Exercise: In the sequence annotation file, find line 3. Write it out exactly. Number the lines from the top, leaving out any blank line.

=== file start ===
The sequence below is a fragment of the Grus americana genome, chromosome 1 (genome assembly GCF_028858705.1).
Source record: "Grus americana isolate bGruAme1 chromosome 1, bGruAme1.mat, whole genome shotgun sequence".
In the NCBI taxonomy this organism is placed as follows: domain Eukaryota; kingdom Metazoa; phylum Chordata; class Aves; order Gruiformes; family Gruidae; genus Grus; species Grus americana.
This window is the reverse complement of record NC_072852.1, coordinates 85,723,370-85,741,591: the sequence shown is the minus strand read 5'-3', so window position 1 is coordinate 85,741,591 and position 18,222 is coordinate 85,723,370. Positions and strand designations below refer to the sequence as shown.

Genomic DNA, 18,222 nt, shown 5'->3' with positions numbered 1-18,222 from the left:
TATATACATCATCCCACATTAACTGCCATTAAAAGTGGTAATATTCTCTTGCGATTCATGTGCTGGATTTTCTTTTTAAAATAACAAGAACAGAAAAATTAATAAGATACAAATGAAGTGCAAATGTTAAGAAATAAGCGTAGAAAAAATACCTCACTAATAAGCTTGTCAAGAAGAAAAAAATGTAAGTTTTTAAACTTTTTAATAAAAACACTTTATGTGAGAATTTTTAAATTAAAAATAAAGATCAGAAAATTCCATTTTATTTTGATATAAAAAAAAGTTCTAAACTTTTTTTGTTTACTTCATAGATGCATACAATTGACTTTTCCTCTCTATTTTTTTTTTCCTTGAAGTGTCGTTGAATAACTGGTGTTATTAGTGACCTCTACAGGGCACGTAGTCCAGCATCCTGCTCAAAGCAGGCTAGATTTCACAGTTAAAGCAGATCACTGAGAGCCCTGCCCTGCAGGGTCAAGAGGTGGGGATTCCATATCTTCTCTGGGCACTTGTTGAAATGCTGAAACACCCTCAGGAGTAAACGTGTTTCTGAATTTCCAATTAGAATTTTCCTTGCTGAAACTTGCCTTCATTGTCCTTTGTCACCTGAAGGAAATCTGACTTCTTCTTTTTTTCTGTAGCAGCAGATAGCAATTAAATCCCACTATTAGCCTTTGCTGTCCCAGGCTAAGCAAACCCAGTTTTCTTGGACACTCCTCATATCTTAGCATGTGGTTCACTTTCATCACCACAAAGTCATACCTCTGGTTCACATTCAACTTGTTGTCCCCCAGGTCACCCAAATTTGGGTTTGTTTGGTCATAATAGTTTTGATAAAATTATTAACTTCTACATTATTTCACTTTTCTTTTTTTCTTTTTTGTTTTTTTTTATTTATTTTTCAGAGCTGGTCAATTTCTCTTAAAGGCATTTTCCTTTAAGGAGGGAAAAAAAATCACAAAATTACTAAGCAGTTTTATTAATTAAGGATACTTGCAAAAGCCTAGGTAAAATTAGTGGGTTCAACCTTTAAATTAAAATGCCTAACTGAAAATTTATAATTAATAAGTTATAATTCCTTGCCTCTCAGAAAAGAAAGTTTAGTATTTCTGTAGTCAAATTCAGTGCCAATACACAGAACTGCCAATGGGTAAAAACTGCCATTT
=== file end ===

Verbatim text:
In the NCBI taxonomy this organism is placed as follows: domain Eukaryota; kingdom Metazoa; phylum Chordata; class Aves; order Gruiformes; family Gruidae; genus Grus; species Grus americana.